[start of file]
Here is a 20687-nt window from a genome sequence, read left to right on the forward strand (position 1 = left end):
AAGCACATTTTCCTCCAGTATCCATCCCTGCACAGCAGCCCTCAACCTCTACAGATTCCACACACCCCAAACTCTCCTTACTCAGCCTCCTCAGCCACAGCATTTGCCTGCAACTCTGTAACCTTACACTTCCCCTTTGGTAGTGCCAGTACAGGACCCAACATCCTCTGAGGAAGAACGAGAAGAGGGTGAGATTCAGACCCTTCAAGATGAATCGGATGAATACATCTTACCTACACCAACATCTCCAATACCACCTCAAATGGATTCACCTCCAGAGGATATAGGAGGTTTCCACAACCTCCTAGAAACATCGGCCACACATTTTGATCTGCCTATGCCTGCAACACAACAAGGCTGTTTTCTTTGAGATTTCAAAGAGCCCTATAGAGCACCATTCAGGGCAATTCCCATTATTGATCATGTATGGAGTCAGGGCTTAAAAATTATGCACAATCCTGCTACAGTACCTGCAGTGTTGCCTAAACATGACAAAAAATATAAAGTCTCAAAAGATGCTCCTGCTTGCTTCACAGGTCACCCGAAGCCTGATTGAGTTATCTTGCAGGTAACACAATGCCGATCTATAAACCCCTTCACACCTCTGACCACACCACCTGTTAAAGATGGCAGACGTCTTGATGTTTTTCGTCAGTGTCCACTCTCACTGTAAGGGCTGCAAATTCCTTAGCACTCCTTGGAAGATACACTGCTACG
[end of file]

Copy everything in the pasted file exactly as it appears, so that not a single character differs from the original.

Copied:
Here is a 20687-nt window from a genome sequence, read left to right on the forward strand (position 1 = left end):
AAGCACATTTTCCTCCAGTATCCATCCCTGCACAGCAGCCCTCAACCTCTACAGATTCCACACACCCCAAACTCTCCTTACTCAGCCTCCTCAGCCACAGCATTTGCCTGCAACTCTGTAACCTTACACTTCCCCTTTGGTAGTGCCAGTACAGGACCCAACATCCTCTGAGGAAGAACGAGAAGAGGGTGAGATTCAGACCCTTCAAGATGAATCGGATGAATACATCTTACCTACACCAACATCTCCAATACCACCTCAAATGGATTCACCTCCAGAGGATATAGGAGGTTTCCACAACCTCCTAGAAACATCGGCCACACATTTTGATCTGCCTATGCCTGCAACACAACAAGGCTGTTTTCTTTGAGATTTCAAAGAGCCCTATAGAGCACCATTCAGGGCAATTCCCATTATTGATCATGTATGGAGTCAGGGCTTAAAAATTATGCACAATCCTGCTACAGTACCTGCAGTGTTGCCTAAACATGACAAAAAATATAAAGTCTCAAAAGATGCTCCTGCTTGCTTCACAGGTCACCCGAAGCCTGATTGAGTTATCTTGCAGGTAACACAATGCCGATCTATAAACCCCTTCACACCTCTGACCACACCACCTGTTAAAGATGGCAGACGTCTTGATGTTTTTCGTCAGTGTCCACTCTCACTGTAAGGGCTGCAAATTCCTTAGCACTCCTTGGAAGATACACTGCTACG